Don't 'Pass' up the chance nearby Pass Lake offers some of the best fishing in the state
July 3, 2008 · Updated 6:16 PM
You have probably been past the lake a couple of hundred times, without giving it much thought. Most island residents know about it, but only a few really fish this tranquil body of water just over the bridge. Rated as one of the best opportunities to catch large trout, Pass Lake is somewhat misunderstood by many.
Ask any serious fly-fisherman where to go for the chance to hook into a lunker German Brown trout, and most will say head toward the Pass. Situated just over the bridge, this 98-acre body of water is fly-fishing at its classic best.
Being a smaller lake it tends to react quicker to atmospheric changes. Best fishing occurs in the cool water month during early spring and late fall. While not a bevy of activity during the summer, some diehards will try the shallows early morning and just before sunset. With the drop in water temperature, the lake turns into a major gathering place for serious fly angler.
Pass is managed as a trophy fly fishing only body of water. During the peak fishing time anglers will get into fish in the 15-inch range with some lunkers as big as 28-inches. In addition to browns, you can also have the chance at rainbows and some cutthroats. In order to get the fish to attain trophy size, the lake is catch and release for all fish. This is not a lake you go for a fish dinner; you come here for the experience of doing battle with the fish on their turf.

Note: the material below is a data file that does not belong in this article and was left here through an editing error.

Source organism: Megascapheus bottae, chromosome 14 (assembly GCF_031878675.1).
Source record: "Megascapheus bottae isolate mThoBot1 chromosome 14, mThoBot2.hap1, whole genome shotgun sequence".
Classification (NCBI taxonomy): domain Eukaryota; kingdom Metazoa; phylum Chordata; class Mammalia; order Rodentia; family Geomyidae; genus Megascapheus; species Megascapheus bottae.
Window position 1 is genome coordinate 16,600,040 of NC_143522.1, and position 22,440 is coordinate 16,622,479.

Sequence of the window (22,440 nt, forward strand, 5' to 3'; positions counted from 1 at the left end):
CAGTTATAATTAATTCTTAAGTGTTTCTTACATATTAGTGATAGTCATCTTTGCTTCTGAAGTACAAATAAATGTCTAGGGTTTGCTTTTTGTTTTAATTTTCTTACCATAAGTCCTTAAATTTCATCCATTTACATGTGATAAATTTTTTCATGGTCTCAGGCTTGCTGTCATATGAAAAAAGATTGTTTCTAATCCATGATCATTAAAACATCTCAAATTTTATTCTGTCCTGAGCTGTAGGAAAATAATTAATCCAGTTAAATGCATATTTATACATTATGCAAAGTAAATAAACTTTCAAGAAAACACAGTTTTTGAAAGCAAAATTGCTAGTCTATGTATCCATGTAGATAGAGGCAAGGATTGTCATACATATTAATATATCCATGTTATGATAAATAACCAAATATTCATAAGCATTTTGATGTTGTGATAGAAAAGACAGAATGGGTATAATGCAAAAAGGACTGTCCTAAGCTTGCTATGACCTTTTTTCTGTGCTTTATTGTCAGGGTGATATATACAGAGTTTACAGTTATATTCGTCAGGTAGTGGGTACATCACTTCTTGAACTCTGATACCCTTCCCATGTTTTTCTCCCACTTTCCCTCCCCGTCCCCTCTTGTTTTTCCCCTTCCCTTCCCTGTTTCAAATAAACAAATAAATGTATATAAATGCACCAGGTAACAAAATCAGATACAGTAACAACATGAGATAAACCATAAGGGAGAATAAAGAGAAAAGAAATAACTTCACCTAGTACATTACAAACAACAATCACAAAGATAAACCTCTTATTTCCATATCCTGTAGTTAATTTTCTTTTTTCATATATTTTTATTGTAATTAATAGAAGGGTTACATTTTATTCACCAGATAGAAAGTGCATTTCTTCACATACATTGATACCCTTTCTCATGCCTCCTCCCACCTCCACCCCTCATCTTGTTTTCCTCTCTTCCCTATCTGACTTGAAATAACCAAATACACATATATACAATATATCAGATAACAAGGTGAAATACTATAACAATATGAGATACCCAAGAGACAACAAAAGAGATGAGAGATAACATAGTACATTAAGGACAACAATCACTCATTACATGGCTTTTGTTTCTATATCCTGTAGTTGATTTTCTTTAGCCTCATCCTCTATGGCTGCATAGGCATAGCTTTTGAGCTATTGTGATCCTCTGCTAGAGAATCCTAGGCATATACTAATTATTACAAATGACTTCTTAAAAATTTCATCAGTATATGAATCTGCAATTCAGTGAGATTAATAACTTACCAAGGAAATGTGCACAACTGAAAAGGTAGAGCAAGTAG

While some anglers will become tight-lipped about the best place to fish, all one needs to do is drive by the lake a few times. You will routinely see anglers in the prime areas. You will see some just off the shoulder of busy Highway 20 (be careful of the errant backcast) along with drift & belly boats and numerous float tubes. There are no motors of any type allowed on Pass Lake. Here it is the tranquility of fly-fishing, with the passing motorist as your spectators and bald eagles doing the aerobatics for your viewing pleasure when the fishing is slow.
As with any fly-fishing, it is important to match your presentation to the natural food. During the warm water months you will see anglers using dry flies and chironomids. A Woolly Bugger in black and olive is arguably the most popular pattern.
The shoreline is tree-lined along the south and west shores, with open bank around the north and east. Often you will see anglers under the trees right near the boat launch, and it is very common to see anglers up near the highway on the sweeping curve after the main entrance. There is a gravel pull out, but be careful when crossing. The boat launch is not meant for your Tracker or Trophy, but is very easy for the float tube or canoe.
The lake lies within the boundaries of Deception Pass State Park, and there are no fire allowed along its shores nor any overnight parking. Camp facilities are located in the park. One courtesy note, try and refrain from letting the kids throw rocks or having the dog fetch a stick. Wild trout are very wary and some very good fishing takes place a few yards from the launch.
For the angler just starting out, the best bet is to stop by and talk to the guys at the sporting goods department at Ace Hardware in town, or over at Holiday Sports in Burlington. These guys can give you up-to-date information, plus they can supply you with any needed gear or outfit you with a setup for the beginner. During the weekends there will also be plenty of other anglers that may supply you with information. If not, just stick around and watch for a while. Sooner or later their secrets will be out.
Whether you are a seasoned fly angler or you have always wanted to find out what the allure of fly fishing is all about, why not grab your waders and rod and head to one of the best fly-fishing waters in the Evergreen State.